Amazon Web Services (AWS) has expanded its portfolio with three new services and capabilities meant to help organizations build and operate securely in the cloud.
With the new Amazon Detective, customers can increase efficiency when investigating incidents across workloads. Currently available in preview, the service leverages machine learning, statistical analysis, and graph theory.
Once enabled in the AWS Management Console, Amazon Detective taps into data from AWS CloudTrail and Amazon Virtual Private Cloud (VPC) Flow Logs to summarize resource behaviors and interactions across the customer’s AWS environment.
Via tailored visualizations, Amazon Detective aims to provide the details, context, and guidance needed to determine the nature and extent of issues identified by security services such as Amazon GuardDuty, Inspector, Macie, and AWS Security Hub.
AWS also announced the Identity and Access Management (IAM) Access Analyzer, which is designed to help customers audit and understand the policies that protect their resources, allowing administrators to easily check if their policies provide only the intended access to resources.
The new AWS IAM capability, which is immediately available, analyzes policies associated with Amazon S3 buckets, AWS KMS keys, Amazon SQS queues, IAM roles, and AWS Lambda functions to determine all possible access paths. The findings are listed in the IAM console, enabling customers to take action when needed.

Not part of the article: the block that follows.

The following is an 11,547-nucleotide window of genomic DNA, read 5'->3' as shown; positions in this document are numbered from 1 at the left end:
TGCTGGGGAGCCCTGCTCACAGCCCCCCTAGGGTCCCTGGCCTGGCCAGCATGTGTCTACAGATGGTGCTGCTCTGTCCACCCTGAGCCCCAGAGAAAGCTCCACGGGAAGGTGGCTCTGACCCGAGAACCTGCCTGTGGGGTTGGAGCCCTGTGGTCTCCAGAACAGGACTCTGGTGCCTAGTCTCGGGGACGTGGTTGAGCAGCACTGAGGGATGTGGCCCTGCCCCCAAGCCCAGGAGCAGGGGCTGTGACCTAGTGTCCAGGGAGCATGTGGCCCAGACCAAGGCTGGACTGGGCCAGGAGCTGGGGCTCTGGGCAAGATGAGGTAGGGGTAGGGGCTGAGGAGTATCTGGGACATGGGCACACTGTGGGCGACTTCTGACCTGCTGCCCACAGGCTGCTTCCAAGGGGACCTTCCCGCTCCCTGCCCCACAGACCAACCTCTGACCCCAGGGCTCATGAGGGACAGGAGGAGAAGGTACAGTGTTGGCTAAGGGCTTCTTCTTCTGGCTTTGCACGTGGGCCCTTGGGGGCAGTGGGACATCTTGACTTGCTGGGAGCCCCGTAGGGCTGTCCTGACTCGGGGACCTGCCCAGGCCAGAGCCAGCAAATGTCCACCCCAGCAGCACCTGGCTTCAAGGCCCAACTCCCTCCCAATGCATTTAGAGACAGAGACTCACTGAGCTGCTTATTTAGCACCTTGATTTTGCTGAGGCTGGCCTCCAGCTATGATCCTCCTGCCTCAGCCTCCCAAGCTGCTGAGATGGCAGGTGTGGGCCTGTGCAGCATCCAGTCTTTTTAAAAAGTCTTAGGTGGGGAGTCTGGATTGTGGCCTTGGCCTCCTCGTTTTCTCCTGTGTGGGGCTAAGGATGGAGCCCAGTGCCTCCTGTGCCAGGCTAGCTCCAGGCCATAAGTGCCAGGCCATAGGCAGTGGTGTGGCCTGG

The Access Analyzer also monitors policies for changes, and makes findings accessible through the IAM, Amazon S3, and AWS Security Hub consoles and APIs. Furthermore, the data can be exported as a report for auditing purposes.
Access Analyzer for S3 can help organizations ensure that their S3 buckets are not made public by mistake. Publicly accessible S3 buckets have been the cause of many data security incidents in the past years.
AWS also launched Nitro Enclaves, a new Amazon EC2 capability that aims to make it easier for customers to protect and process highly sensitive data through partitioning compute and memory resources. Nitro Enclaves is set to become available in preview early next year.
“Each enclave is an isolated virtual machine with its own kernel, memory, and processor. Customers simply select an instance type and decide how much CPU and memory they want to designate to the enclave. There is no persistent storage, no ability to login to the enclave, and no networking connectivity beyond a secure local channel,” AWS explains.
Customers can also select different combinations of CPU cores and memory when creating an enclave, depending on the size and performance demands of workloads.
Furthermore, the AWS Nitro Enclaves SDK’s set of open-source libraries allow for the building of enclave applications. The SDK integrates with AWS Key Management Service (KMS), so that customers can generate data keys and decrypt them inside the enclave.